We had two choices. We could either retreat, and circle far to our left, and out of sight of the wary Eland, or we could attempt to crawl past them. Fearful that the first plan would take too long, and we would lose the herd of Gemsbok, Riaan decided to go with the second option.
We slowly dropped to our bellies, and bit-by-bit moved quietly past the resting herd. The hard packed sand was hot and abrasive, but I was too focused on the herd of Eland to feel the pain. We crawled for nearly 600 yards, and what seemed an eternity, but finally we were out of sight.
Once we were back on our feet, it took a few minutes to completely straighten up, and allow the kinks to subside from my tense muscles. I could now feel the burn of the abrasions on my elbows and knees.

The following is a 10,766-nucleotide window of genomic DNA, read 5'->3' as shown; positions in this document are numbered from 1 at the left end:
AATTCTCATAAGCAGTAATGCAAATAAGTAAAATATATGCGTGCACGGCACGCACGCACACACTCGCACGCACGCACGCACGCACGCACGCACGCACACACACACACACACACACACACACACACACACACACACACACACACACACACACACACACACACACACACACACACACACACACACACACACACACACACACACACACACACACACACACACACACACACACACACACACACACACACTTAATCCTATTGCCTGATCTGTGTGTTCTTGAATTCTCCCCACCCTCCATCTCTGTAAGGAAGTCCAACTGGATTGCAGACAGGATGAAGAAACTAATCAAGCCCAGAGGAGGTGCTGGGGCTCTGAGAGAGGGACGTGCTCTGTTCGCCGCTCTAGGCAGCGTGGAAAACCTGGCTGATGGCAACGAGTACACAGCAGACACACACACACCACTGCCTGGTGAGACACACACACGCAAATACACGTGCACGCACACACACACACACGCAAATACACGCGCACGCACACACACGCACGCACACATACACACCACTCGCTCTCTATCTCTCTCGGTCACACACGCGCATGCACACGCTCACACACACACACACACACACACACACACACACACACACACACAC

We were once again in pursuit, but the Gemsbok had put a considerable distance between us. Undaunted, we continued the chase.
Suddenly, off to our right, in the midst of a large clearing was a herd of at least 100 Impala, grazing in the tall grass. What a spectacular sight. I was mesmerized by the spectacle before me. Riaan rapidly scanned the herd with his binoculars, and quickly exclaimed, "There's an Impala you want to shoot!"
His words immediately brought me back to reality. A very large ram, with tall lyre shaped horns, was feeding a few hundred yards away. Within seconds however, he was obstructed by a large mopane tree approximately 75 yards in front of us as he continued moving to our left.
The light was beginning to fade, and we needed to make our move. It was now or never. We crouched as low as possible, and quickly made our way to the mopane tree. As I searched for a limb to use as a rest, and an opening to shoot through, Riaan kept his binoculars fixed on our prize.
I finally had what felt to be a steady rest, but only a very small opening to shoot through the dense foliage. As I found the Impala in my scope I was frustrated to find that he had now fed behind some brush, obscuring his vitals.